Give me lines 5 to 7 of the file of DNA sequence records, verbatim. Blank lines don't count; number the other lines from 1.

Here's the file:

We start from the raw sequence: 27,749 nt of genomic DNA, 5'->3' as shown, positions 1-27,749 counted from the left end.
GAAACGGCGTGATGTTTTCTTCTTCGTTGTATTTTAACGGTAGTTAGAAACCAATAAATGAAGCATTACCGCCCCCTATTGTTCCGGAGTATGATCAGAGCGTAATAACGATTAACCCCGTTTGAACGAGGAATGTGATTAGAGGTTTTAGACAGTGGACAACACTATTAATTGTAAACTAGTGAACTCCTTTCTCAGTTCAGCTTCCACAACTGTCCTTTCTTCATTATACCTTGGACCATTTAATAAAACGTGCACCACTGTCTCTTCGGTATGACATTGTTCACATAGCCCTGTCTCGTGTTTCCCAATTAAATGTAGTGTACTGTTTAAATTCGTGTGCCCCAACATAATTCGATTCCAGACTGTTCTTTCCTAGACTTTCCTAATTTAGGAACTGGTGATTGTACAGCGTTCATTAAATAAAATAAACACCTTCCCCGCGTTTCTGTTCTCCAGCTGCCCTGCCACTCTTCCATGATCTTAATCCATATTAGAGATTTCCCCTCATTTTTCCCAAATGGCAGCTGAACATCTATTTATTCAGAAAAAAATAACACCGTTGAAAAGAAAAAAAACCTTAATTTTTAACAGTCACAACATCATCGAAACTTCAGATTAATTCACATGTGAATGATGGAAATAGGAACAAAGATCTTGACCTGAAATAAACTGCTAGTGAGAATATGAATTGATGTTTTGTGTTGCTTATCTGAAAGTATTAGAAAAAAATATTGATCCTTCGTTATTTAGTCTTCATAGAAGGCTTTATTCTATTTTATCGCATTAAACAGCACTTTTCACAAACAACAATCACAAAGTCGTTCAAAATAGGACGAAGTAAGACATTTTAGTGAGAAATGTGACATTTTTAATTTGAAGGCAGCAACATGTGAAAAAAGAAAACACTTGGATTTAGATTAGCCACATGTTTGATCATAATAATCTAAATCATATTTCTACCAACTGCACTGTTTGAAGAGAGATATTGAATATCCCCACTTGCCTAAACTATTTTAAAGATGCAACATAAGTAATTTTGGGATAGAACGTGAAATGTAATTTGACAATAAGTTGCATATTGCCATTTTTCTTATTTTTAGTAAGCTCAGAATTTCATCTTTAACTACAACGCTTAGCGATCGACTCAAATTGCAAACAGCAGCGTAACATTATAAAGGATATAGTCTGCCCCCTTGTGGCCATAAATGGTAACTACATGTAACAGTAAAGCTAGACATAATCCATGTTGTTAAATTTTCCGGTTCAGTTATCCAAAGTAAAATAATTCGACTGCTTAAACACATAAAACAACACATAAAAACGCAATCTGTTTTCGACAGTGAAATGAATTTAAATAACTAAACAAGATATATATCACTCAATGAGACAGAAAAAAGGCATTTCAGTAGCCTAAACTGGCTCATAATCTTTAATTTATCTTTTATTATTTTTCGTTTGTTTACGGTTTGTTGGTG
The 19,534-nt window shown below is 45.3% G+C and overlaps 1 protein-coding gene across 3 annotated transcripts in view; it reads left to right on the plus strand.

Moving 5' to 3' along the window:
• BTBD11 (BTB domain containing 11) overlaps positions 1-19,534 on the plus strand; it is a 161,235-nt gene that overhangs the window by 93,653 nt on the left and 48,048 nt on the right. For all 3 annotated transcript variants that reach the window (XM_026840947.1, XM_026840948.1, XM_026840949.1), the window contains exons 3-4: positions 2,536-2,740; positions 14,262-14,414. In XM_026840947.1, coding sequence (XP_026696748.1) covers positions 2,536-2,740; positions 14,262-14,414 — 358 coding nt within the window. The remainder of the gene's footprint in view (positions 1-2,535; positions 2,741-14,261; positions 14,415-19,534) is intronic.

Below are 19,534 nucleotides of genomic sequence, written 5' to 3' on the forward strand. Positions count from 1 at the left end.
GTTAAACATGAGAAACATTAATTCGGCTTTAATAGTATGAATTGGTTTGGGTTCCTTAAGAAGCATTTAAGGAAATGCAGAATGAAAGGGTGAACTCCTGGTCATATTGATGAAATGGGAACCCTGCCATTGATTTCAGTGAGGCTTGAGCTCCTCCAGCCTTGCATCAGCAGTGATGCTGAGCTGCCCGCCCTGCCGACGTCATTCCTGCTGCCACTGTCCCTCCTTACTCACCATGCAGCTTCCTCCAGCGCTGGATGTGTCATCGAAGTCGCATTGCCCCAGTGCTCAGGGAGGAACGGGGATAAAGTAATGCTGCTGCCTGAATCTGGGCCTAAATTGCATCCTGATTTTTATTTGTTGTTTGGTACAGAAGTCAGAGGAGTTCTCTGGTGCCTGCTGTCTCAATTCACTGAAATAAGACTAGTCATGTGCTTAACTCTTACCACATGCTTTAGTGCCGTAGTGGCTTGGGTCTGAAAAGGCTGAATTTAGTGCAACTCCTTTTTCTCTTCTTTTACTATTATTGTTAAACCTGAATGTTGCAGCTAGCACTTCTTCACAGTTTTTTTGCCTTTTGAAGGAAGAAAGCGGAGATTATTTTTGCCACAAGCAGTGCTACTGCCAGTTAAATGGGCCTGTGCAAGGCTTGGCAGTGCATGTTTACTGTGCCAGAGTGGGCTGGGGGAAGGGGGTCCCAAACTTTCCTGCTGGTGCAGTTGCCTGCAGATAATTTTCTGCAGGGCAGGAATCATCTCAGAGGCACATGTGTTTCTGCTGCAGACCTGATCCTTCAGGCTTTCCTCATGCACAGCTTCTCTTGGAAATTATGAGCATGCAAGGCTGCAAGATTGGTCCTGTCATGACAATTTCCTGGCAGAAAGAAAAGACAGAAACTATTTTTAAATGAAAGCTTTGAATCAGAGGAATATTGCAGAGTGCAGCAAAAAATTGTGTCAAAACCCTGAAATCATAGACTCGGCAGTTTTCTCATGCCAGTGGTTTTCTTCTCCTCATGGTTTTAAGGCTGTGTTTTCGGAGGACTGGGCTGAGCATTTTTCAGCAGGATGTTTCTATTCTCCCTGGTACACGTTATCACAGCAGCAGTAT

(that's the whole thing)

• BTBD11 (BTB domain containing 11) overlaps positions 1-19,534 on the plus strand; it is a 161,235-nt gene that overhangs the window by 93,653 nt on the left and 48,048 nt on the right. For all 3 annotated transcript variants that reach the window (XM_026840947.1, XM_026840948.1, XM_026840949.1), the window contains exons 3-4: positions 2,536-2,740; positions 14,262-14,414. In XM_026840947.1, coding sequence (XP_026696748.1) covers positions 2,536-2,740; positions 14,262-14,414 — 358 coding nt within the window. The remainder of the gene's footprint in view (positions 1-2,535; positions 2,741-14,261; positions 14,415-19,534) is intronic.

Below are 19,534 nucleotides of genomic sequence, written 5' to 3' on the forward strand. Positions count from 1 at the left end.
GTTAAACATGAGAAACATTAATTCGGCTTTAATAGTATGAATTGGTTTGGGTTCCTTAAGAAGCATTTAAGGAAATGCAGAATGAAAGGGTGAACTCCTGGTCATATTGATGAAATGGGAACCCTGCCATTGATTTCAGTGAGGCTTGAGCTCCTCCAGCCTTGCATCAGCAGTGATGCTGAGCTGCCCGCCCTGCCGACGTCATTCCTGCTGCCACTGTCCCTCCTTACTCACCATGCAGCTTCCTCCAGCGCTGGATGTGTCATCGAAGTCGCATTGCCCCAGTGCTCAGGGAGGAACGGGGATAAAGTAATGCTGCTGCCTGAATCTGGGCCTAAATTGCATCCTGATTTTTATTTGTTGTTTGGTACAGAAGTCAGAGGAGTTCTCTGGTGCCTGCTGTCTCAATTCACTGAAATAAGACTAGTCATGTGCTTAACTCTTACCACATGCTTTAGTGCCGTAGTGGCTTGGGTCTGAAAAGGCTGAATTTAGTGCAACTCCTTTTTCTCTTCTTTTACTATTATTGTTAAACCTGAATGTTGCAGCTAGCACTTCTTCACAGTTTTTTTGCCTTTTGAAGGAAGAAAGCGGAGATTATTTTTGCCACAAGCAGTGCTACTGCCAGTTAAATGGGCCTGTGCAAGGCTTGGCAGTGCATGTTTACTGTGCCAGAGTGGGCTGGGGGAAGGGGGTCCCAAACTTTCCTGCTGGTGCAGTTGCCTGCAGATAATTTTCTGCAGGGCAGGAATCATCTCAGAGGCACATGTGTTTCTGCTGCAGACCTGATCCTTCAGGCTTTCCTCATGCACAGCTTCTCTTGGAAATTATGAGCATGCAAGGCTGCAAGATTGGTCCTGTCATGACAATTTCCTGGCAGAAAGAAAAGACAGAAACTATTTTTAAATGAAAGCTTTGAATCAGAGGAATATTGCAGAGTGCAGCAAAAAATTGTGTCAAAACCCTGAAATCATAGACTCGGCAGTTTTCTCATGCCAGTGGTTTTCTTCTCCTCATGGTTTTAAGGCTGTGTTTTCGGAGGACTGGGCTGAGCATTTTTCAGCAGGATGTTTCTATTCTCCCTGGTACACGTTATCACAGCAGCAGTAT